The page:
Protein modification, bioconjugation, and disulfide bridging using Bromomaleimides
Smith, M.E.B. and Schumacher, F.F. and Ryan, C.P. and Tedaldi, L.M. and Papaioannou, D. and Waksman, Gabriel and Caddick, S. and Baker, J.R. (2010) Protein modification, bioconjugation, and disulfide bridging using Bromomaleimides. Journal of the American Chemical Society 132 (6), pp. 1960-1965. ISSN 0002-7863.
The maleimide motif is widely used for the selective chemical modification of cysteine residues in proteins. Despite widespread utilization, there are some potential limitations, including the irreversible nature of the reaction and, hence, the modification and the number of attachment positions. We conceived of a new class of maleimide which would address some of these limitations and provide new opportunities for protein modification. We report herein the use of mono- and dibromomaleimides for reversible cysteine modification and illustrate this on the SH2 domain of the Grb2 adaptor protein (L111C). After initial modification of a protein with a bromo- or dibromomaleimide, it is possible to add an equivalent of a second thiol to give further bioconjugation, demonstrating that bromomaleimides offer opportunities for up to three points of attachment. The resultant protein−maleimide products can be cleaved to regenerate the unmodified protein by addition of a phosphine or a large excess of a thiol. Furthermore, dibromomaleimide can insert into a disulfide bond, forming a maleimide bridge, and this is illustrated on the peptide hormone somatostatin. Fluorescein-labeled dibromomaleimide is synthesized and inserted into the disulfide to construct a fluorescent somatostatin analogue. These results highlight the significant potential for this new class of reagents in protein modification.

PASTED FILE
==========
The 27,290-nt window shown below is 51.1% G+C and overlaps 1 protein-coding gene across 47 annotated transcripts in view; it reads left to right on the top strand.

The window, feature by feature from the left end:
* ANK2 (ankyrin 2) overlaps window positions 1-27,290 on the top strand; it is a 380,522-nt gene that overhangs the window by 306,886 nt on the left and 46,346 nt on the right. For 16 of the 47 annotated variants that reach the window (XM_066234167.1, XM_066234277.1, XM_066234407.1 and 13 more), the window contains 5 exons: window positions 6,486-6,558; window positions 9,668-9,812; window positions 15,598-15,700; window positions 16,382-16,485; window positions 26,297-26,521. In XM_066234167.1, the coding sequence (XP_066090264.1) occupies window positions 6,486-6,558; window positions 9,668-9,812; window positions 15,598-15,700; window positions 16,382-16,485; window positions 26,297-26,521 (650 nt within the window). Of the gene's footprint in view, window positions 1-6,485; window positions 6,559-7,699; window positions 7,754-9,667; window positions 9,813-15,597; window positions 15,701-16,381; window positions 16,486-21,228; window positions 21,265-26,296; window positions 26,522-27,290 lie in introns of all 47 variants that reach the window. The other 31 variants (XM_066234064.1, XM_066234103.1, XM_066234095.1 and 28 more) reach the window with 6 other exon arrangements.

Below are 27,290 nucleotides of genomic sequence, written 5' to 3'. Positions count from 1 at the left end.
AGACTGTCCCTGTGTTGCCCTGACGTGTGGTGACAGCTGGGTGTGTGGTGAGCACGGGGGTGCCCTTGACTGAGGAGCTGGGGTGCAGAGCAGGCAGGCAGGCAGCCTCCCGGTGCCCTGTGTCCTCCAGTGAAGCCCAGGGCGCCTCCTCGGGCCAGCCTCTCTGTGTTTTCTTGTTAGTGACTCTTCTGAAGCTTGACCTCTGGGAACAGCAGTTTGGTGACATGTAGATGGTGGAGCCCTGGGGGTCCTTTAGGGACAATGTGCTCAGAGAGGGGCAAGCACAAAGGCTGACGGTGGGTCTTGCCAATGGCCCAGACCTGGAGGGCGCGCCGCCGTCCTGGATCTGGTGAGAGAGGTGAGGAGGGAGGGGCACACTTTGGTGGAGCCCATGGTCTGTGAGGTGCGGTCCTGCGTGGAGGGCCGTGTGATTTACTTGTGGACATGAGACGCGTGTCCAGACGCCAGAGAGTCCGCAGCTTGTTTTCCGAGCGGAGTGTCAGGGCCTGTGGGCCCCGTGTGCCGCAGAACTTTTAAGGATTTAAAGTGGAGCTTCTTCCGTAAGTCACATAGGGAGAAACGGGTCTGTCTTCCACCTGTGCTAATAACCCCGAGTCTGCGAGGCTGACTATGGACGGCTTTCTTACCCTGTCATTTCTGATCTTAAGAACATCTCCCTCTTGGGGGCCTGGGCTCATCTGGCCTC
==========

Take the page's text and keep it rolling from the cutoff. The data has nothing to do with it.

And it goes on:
|School:||Birkbeck Schools and Departments > School of Science > Biological Sciences|
|Research Centre:||Structural Molecular Biology, Institute of (ISMB)|
|Date Deposited:||04 Aug 2010 14:09|
|Last Modified:||06 Dec 2016 10:46|
Additional statistics are available via IRStats2.